The foregoing, and additional objects, features, and advantages of the present invention will be more clearly understood from a more detailed consideration of the invention as set forth in the following description of a preferred embodiment thereof, taken with the accompanying drawings, in which:
FIG. 1 is a diagrammatic illustration of a dye laser ring cavity having an electro-optic modulator mounted in the ring cavity, in accordance with the present invention;
FIG. 2 is a typical autocorrelation trace for the Argon laser used to pump the dye laser of FIG. 1;
FIG. 3 is a typical autocorrelation trace from the modulated dye laser of FIG. 1;
FIG. 4 is a diagrammatic illustration of a modified form of the dye laser of FIG. 1; and
FIG. 5 is a typical autocorrelation trace obtained from the modulated ring dye laser of FIG. 4.
Turning now to a more detailed consideration of the present invention, there is illustrated in FIG. 1 a laser ring cavity 10 which may, in a preferred form of the invention, be a dye laser incorporating a dye jet 12 which is pumped by an Argon ion laser 14, which may, for example, be a Spectra-Physics Model 171 laser. The pumping laser 14 is mode locked by an acousto-optic modulator (not shown) driven in known manner through line 15 by a highly stable mode lock driver 16, which may be an HP 8640 B oscillator, and which exhibits very low phase noise.
The Argon laser 14 produces a train of optical pulses 18 which are directed into the ring cavity 10 to pump the dye jet 12, in known manner. The optical pulse width of a typical laser 14 has been measured by CW background free autocorrelation in an angle tuned Urea crystal, and a typical autocorrelation trace 20 is illustrated in FIG. 2. As shown, for a laser producing 600 milliwatts (mW) of output power, the trace displays a full width half maximum (FWHM) of 103 picoseconds (ps), leading to an optical pulse duration of 73 ps, assuming a Gaussian pulse shape. At output powers higher than 1 watt, considerable broadening of the pulse width is observed, and satellite pulses are sometimes produced.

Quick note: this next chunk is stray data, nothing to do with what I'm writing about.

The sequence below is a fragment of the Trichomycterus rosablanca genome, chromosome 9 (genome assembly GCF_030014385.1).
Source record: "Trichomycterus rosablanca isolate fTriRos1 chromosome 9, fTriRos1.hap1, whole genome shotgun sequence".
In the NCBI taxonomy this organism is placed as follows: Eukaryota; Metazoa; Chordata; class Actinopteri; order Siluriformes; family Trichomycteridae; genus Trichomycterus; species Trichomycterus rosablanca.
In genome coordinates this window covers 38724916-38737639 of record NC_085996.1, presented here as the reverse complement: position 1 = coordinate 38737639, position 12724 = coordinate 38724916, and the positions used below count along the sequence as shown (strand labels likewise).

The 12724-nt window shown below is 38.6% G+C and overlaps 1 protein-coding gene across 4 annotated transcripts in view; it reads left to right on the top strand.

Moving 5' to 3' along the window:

The laser ring cavity 10 comprises the dye jet 12 and conventionally arranged mirrors 22, 24, 26, and 28 which define the optical path of the light emitted by the jet 12. The dye jet is pumped by the externally located Argon laser 14 through the input mirror 26, as indicated by the dotted line 18, causing the dye material to lase and produce two intracavity laser pulses travelling in opposite directions, indicated by the solid lines 30 and 32. These two pulses will travel within the cavity along the paths indicated by lines 34, 36, 38, and 38, 36, and 34 respectively. After round trips in the cavity, the two pulses will meet again at the active medium of the dye jet 12, and will be amplified upon the simultaneous arrival of the successive synchronous pump pulse.